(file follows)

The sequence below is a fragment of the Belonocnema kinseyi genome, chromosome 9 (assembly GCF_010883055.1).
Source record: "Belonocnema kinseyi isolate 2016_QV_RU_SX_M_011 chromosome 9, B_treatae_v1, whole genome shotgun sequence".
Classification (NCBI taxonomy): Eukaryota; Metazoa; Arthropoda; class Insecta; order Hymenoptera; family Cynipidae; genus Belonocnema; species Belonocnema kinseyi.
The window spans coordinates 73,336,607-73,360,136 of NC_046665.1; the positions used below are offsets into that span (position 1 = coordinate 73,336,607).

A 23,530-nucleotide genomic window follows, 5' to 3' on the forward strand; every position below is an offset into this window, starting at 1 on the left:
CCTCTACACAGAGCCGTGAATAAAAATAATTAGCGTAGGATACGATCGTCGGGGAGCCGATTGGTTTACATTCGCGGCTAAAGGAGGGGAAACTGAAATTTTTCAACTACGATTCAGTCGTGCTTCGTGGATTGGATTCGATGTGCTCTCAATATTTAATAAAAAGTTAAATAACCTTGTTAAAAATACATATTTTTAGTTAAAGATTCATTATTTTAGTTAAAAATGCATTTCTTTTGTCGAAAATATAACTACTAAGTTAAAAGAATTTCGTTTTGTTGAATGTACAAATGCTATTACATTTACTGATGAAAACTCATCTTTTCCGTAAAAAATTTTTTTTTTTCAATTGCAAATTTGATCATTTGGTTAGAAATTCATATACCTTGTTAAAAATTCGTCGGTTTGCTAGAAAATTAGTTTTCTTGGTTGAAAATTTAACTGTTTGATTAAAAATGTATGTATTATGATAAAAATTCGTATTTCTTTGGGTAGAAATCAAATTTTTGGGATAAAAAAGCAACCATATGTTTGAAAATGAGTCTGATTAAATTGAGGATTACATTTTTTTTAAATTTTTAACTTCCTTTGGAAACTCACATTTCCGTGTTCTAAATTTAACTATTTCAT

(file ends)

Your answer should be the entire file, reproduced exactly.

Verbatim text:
The sequence below is a fragment of the Belonocnema kinseyi genome, chromosome 9 (assembly GCF_010883055.1).
Source record: "Belonocnema kinseyi isolate 2016_QV_RU_SX_M_011 chromosome 9, B_treatae_v1, whole genome shotgun sequence".
Classification (NCBI taxonomy): Eukaryota; Metazoa; Arthropoda; class Insecta; order Hymenoptera; family Cynipidae; genus Belonocnema; species Belonocnema kinseyi.
The window spans coordinates 73,336,607-73,360,136 of NC_046665.1; the positions used below are offsets into that span (position 1 = coordinate 73,336,607).

A 23,530-nucleotide genomic window follows, 5' to 3' on the forward strand; every position below is an offset into this window, starting at 1 on the left:
CCTCTACACAGAGCCGTGAATAAAAATAATTAGCGTAGGATACGATCGTCGGGGAGCCGATTGGTTTACATTCGCGGCTAAAGGAGGGGAAACTGAAATTTTTCAACTACGATTCAGTCGTGCTTCGTGGATTGGATTCGATGTGCTCTCAATATTTAATAAAAAGTTAAATAACCTTGTTAAAAATACATATTTTTAGTTAAAGATTCATTATTTTAGTTAAAAATGCATTTCTTTTGTCGAAAATATAACTACTAAGTTAAAAGAATTTCGTTTTGTTGAATGTACAAATGCTATTACATTTACTGATGAAAACTCATCTTTTCCGTAAAAAATTTTTTTTTTTCAATTGCAAATTTGATCATTTGGTTAGAAATTCATATACCTTGTTAAAAATTCGTCGGTTTGCTAGAAAATTAGTTTTCTTGGTTGAAAATTTAACTGTTTGATTAAAAATGTATGTATTATGATAAAAATTCGTATTTCTTTGGGTAGAAATCAAATTTTTGGGATAAAAAAGCAACCATATGTTTGAAAATGAGTCTGATTAAATTGAGGATTACATTTTTTTTAAATTTTTAACTTCCTTTGGAAACTCACATTTCCGTGTTCTAAATTTAACTATTTCAT